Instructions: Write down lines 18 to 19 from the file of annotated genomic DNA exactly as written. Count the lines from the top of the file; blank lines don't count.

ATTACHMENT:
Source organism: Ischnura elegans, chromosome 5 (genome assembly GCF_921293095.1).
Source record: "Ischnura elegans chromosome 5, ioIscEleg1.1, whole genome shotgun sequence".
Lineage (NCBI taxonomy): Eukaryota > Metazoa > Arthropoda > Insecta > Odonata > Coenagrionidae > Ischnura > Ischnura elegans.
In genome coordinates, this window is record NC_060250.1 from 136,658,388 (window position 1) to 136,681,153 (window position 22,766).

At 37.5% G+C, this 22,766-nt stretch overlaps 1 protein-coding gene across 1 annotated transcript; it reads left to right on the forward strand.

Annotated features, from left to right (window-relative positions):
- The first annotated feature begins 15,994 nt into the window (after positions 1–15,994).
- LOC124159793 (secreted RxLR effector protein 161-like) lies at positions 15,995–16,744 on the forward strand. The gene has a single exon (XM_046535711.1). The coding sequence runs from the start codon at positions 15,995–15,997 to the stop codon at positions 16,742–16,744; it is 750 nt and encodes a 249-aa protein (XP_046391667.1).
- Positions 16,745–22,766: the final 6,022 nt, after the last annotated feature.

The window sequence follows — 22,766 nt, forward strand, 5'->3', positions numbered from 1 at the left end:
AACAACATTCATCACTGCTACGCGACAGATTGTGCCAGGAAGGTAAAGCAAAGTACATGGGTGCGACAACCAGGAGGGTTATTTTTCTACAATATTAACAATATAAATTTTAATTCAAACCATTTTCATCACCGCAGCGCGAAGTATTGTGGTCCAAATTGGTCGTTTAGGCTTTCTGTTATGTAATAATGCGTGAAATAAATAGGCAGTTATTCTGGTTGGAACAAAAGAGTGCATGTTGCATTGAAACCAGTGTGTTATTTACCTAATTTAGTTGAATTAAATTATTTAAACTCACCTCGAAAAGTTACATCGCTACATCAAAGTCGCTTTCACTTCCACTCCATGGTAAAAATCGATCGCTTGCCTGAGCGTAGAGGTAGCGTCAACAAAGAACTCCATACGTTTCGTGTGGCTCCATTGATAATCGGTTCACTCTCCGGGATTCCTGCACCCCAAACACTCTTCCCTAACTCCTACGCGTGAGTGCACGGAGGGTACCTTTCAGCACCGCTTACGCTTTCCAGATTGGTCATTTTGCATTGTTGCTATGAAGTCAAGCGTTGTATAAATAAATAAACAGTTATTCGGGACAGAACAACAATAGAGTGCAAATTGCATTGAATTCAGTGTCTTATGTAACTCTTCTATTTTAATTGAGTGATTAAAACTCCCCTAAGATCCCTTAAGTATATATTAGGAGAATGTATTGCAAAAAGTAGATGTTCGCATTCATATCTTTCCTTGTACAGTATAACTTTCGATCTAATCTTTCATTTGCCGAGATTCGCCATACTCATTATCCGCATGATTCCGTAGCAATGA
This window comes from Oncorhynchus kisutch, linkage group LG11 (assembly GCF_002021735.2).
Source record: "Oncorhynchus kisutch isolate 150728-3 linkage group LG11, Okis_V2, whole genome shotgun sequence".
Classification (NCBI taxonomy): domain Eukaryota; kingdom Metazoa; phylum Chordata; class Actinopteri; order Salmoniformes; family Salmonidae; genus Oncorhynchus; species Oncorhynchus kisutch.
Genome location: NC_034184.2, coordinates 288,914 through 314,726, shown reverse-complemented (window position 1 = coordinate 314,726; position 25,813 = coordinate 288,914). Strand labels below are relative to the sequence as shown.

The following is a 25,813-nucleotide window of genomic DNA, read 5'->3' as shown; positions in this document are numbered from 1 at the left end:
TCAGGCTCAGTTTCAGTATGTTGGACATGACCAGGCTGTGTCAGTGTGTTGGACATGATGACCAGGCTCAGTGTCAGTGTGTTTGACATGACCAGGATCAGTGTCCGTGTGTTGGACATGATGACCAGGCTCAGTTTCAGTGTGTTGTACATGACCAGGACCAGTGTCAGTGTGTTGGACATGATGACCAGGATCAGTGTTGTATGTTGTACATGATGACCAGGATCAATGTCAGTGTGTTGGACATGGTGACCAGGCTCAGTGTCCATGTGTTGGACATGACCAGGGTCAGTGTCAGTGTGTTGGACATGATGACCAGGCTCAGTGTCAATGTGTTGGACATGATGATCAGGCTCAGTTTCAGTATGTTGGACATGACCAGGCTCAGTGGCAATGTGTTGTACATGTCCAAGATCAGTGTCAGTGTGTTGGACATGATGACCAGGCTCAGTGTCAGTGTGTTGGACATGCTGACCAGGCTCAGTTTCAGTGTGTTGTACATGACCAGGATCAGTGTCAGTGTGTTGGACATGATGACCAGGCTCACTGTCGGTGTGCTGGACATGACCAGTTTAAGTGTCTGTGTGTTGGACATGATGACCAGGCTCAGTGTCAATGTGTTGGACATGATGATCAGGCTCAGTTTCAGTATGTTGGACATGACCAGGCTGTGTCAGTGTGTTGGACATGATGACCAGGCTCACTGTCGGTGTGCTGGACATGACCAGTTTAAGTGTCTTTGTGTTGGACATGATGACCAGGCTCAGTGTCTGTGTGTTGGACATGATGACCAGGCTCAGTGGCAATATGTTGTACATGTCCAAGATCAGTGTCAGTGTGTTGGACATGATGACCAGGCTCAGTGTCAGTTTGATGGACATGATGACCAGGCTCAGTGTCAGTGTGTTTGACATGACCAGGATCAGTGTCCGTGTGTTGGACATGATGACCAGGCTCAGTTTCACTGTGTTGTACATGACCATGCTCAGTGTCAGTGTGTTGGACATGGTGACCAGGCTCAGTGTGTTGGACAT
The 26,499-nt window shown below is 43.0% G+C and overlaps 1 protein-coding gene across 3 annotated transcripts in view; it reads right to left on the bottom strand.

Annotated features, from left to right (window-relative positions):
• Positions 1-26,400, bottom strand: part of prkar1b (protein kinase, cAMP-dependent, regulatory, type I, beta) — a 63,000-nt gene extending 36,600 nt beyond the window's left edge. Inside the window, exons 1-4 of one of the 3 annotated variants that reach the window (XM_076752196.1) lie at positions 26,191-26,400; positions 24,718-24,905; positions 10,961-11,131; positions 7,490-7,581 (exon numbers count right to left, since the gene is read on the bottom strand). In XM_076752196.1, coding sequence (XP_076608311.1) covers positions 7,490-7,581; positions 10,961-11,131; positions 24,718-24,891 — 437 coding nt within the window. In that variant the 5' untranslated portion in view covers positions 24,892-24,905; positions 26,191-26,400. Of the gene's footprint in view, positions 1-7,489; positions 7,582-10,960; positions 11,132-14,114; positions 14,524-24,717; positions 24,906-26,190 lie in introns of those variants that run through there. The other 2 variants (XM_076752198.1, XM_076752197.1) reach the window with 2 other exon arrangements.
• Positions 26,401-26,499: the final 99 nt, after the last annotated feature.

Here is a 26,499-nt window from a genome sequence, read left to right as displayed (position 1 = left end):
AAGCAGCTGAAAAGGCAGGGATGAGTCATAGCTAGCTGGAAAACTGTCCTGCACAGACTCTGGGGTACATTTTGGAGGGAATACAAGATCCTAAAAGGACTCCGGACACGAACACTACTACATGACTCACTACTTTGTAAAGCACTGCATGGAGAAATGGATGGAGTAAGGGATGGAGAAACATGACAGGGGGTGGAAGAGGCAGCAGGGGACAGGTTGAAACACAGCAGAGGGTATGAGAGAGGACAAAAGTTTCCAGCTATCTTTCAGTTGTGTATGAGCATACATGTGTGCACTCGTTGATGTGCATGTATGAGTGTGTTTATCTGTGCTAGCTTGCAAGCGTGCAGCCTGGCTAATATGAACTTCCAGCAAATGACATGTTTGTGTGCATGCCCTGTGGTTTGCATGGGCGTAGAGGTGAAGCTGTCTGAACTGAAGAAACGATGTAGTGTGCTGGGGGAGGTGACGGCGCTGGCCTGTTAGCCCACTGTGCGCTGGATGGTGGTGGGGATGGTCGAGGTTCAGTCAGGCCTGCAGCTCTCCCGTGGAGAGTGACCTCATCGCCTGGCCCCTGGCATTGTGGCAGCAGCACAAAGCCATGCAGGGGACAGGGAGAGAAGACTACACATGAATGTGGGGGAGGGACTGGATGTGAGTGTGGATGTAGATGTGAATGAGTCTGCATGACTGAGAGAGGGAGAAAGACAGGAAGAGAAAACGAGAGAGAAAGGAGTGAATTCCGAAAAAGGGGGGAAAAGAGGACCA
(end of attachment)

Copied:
The 26,499-nt window shown below is 43.0% G+C and overlaps 1 protein-coding gene across 3 annotated transcripts in view; it reads right to left on the bottom strand.

Annotated features, from left to right (window-relative positions):